Birth is miraculous, but it can be perilous. Years and years ago I remember my obstetrics nursing professor saying something along those lines as she emphasized how fortunate we were practicing maternal-child nursing in this day and age…which was more than twenty years ago. She described in detail how the delivery team often would collectively hold their breath until that first loud, lusty, cry of a healthy newborn baby was heard. Yet with all our advances and better understandings and technological advances we, as maternal-child caregivers, still appreciate every day the potential for peril. We still find ourselves collectively holding our breath until that newborn takes his or her first breath…and the breath after that…and the breath after that…and on and on.
Recently I was fortunate enough to be asked to read and share with you all a book titled Fragile Beginnings by Adam Wolfberg, M.D. As an obstetrician, specializing in maternal-fetal medicine, Dr. Wolfberg is more than qualified to explore with his readers the complex world of newborn intensive care. But he is even more so qualified as he is the father of Larissa, born at 26 weeks gestation and weighing just under 2 pounds. As he recounts the precarious delivery of his third daughter, I found myself literally holding my breath. From Larissa’s own fragile beginnings, Dr. Wolfberg explores and details current scientific practices and discoveries along with the profound emotional and ethical issues raised by the advancing technology that makes it possible for us to save babies born on the cusp of viability. He shares the decisions that he and his wife, Kelly, faced when it was discovered that Larissa had suffered a profound hemorrhage into her brain when she was just days old. And he explores the decisions other families in the NICU must make for their own babies…as well as the decision of a patient of his who presented with ruptured membranes at 23 weeks and 4 days…not a decision expected in a facility with highly trained professionals prepared to do everything to save the life of a severely premature baby.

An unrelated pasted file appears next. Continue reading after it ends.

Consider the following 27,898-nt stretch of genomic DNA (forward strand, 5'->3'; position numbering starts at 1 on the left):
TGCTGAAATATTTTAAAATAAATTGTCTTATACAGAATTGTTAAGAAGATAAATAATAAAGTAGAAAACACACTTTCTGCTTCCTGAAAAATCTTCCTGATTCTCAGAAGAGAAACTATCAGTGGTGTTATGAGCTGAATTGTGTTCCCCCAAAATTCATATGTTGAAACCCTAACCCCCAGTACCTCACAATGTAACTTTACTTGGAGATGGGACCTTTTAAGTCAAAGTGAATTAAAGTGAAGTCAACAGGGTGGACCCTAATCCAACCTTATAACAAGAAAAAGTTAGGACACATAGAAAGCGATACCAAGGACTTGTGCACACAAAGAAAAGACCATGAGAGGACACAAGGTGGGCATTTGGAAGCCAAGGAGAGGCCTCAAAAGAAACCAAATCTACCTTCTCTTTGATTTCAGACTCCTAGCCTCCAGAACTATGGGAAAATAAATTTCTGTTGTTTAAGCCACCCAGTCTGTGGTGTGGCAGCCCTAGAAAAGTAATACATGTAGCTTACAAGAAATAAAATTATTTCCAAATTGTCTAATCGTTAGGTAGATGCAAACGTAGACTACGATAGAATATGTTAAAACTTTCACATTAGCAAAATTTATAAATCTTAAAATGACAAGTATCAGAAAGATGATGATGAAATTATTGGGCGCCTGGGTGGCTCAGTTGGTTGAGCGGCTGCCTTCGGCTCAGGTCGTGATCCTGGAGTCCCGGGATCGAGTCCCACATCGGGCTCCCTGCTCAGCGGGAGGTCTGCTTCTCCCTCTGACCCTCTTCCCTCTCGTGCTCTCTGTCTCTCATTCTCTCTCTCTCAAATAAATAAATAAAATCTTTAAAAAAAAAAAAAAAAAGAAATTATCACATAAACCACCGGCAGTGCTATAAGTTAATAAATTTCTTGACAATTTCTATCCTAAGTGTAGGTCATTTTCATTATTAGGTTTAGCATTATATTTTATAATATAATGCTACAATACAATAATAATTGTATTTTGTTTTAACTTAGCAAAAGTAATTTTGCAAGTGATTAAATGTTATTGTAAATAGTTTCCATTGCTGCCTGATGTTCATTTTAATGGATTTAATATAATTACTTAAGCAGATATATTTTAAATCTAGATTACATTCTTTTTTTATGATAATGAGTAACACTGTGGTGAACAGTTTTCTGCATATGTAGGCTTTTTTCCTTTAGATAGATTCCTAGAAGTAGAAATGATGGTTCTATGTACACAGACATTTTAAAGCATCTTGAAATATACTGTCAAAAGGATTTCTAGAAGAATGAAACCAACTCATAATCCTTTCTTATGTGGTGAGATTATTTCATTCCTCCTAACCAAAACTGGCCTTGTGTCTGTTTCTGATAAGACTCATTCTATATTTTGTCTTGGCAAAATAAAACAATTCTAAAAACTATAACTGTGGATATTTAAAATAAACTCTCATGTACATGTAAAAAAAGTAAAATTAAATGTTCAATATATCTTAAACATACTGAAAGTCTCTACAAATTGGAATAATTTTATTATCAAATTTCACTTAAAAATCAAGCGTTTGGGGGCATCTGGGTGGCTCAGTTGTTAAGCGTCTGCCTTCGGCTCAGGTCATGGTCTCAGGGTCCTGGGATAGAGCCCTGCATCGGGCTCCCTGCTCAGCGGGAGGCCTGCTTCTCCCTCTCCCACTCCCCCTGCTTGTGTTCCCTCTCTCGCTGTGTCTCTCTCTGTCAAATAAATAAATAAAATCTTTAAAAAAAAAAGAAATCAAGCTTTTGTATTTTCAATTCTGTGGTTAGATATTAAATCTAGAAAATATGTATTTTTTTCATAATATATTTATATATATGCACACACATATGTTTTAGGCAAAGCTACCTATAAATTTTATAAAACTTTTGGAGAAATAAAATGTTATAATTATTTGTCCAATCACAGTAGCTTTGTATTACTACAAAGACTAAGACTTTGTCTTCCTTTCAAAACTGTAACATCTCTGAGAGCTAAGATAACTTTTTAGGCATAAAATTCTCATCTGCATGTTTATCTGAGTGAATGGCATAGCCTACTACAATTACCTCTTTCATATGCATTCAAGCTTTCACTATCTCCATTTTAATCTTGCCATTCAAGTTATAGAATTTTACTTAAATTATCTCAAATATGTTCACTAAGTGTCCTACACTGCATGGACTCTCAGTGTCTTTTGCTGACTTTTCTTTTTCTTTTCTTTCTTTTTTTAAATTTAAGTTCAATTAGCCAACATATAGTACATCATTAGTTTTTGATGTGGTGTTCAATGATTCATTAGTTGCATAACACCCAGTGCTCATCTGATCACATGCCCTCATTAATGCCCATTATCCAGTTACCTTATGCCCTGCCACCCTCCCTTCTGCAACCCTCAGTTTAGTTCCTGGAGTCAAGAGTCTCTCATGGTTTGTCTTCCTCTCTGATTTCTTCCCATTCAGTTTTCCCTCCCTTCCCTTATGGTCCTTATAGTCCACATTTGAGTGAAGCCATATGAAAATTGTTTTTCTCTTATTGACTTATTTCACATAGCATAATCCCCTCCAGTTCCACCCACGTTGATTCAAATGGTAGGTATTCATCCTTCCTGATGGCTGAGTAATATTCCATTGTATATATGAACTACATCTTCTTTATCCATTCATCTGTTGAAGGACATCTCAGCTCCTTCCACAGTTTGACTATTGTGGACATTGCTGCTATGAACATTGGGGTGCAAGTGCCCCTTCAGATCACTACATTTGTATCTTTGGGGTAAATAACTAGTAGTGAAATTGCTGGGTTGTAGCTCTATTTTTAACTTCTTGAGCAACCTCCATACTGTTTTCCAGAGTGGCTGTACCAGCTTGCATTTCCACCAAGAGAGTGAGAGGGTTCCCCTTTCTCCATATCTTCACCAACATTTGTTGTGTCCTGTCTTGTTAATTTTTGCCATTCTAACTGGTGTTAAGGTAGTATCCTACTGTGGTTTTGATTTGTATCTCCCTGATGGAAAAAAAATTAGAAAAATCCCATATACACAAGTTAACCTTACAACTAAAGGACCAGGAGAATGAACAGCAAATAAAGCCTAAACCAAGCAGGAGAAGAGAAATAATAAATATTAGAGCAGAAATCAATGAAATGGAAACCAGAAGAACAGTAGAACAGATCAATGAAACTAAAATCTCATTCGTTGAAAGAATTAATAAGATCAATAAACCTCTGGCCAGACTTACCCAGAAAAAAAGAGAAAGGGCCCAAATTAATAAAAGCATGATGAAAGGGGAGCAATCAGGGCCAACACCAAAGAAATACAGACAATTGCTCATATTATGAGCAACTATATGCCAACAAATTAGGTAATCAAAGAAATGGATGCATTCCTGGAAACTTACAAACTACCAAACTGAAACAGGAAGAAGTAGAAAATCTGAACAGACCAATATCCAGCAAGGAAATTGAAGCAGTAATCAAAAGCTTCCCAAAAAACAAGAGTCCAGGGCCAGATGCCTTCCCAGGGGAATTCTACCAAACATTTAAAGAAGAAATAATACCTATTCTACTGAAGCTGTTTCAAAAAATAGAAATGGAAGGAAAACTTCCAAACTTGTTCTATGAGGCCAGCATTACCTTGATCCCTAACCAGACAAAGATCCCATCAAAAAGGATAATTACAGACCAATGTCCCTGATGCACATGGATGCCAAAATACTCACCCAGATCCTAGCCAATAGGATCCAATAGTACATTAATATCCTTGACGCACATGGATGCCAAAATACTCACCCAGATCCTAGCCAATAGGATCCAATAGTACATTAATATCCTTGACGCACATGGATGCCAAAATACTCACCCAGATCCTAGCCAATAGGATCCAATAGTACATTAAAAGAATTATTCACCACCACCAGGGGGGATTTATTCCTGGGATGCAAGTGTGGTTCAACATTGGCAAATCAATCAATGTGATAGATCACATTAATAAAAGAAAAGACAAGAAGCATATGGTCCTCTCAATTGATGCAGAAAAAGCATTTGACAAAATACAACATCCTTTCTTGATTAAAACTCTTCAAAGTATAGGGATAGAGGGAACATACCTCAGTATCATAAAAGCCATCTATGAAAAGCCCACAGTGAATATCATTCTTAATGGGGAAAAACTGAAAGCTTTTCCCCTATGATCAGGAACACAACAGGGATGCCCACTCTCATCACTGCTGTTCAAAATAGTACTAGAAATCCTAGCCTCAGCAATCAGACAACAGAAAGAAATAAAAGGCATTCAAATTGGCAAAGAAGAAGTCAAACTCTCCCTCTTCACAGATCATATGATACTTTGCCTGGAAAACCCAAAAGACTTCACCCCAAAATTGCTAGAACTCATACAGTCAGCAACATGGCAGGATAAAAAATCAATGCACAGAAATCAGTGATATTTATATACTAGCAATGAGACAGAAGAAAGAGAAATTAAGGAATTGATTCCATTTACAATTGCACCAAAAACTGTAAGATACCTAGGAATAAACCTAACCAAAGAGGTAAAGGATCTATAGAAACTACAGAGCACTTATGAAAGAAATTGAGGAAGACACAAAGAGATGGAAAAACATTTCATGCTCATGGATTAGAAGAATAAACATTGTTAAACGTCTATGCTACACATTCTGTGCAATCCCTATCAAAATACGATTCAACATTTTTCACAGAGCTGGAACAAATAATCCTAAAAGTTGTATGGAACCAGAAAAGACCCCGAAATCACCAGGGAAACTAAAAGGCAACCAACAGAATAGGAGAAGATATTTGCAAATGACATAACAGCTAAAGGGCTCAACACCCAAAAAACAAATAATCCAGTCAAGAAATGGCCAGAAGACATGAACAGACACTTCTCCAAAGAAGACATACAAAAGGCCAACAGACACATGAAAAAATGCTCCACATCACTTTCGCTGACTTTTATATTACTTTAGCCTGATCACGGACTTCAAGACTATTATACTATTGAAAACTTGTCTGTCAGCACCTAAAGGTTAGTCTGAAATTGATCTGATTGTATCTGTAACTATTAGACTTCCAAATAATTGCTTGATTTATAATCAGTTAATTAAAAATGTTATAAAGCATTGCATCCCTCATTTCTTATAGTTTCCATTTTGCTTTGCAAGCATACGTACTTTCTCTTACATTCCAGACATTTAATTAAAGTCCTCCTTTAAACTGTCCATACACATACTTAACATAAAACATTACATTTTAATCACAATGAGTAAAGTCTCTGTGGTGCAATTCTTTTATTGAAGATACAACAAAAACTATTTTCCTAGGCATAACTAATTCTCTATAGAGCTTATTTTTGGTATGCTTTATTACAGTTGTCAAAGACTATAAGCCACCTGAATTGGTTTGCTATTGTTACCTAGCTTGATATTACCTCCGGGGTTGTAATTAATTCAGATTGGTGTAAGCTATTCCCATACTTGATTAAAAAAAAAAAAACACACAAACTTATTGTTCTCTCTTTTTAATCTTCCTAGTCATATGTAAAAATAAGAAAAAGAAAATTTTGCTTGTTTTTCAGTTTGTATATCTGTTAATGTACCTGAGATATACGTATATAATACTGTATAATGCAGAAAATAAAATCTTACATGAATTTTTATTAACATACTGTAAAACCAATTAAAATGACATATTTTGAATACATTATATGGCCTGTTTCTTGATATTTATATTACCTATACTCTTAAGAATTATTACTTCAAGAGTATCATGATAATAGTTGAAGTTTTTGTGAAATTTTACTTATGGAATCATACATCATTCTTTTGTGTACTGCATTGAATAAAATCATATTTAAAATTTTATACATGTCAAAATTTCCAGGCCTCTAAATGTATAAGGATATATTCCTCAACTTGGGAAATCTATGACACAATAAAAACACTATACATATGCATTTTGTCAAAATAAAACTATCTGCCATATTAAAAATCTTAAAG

Fragile Beginnings is not a how-to guide to survive and understand life in the NICU for new parents, but I believe that it is still a must read for anyone touched by premature birth or high risk pregnancy. Given that half a million babies are born prematurely in the United States every year, that is a lot of people who should take the time to sit down and read through this gripping medical narrative. I believe it offers but a glimpse into the ever changing and evolving world of neonatal care which is really only in its own frontier.
Naturally I could not put this book down for so many reasons. As a NICU nurse, who began her career during one of the more exciting moments in the history of neonatal care when artificial surfactants were first receiving approval for use in the NICU from the FDA, I found myself enjoying his tracing of the history of neonatology as well as the background of some of the great minds in neonatal medicine today. As a healthcare professional who finds one self on the other side of the incubator, I identified with Dr. Wolfberg’s difficulty with knowing “too much” of what was clinically going on with his baby girl. Even his recollection of his 23 weeks and 4 days patient and her decision hit close to home briefly knocking the wind out of me. And as a parent of a remarkable micropreemie, also born on January 11, I couldn’t help but relate to his account of the work involved after your miracle baby is big enough, strong enough, healthy enough to go home at long last.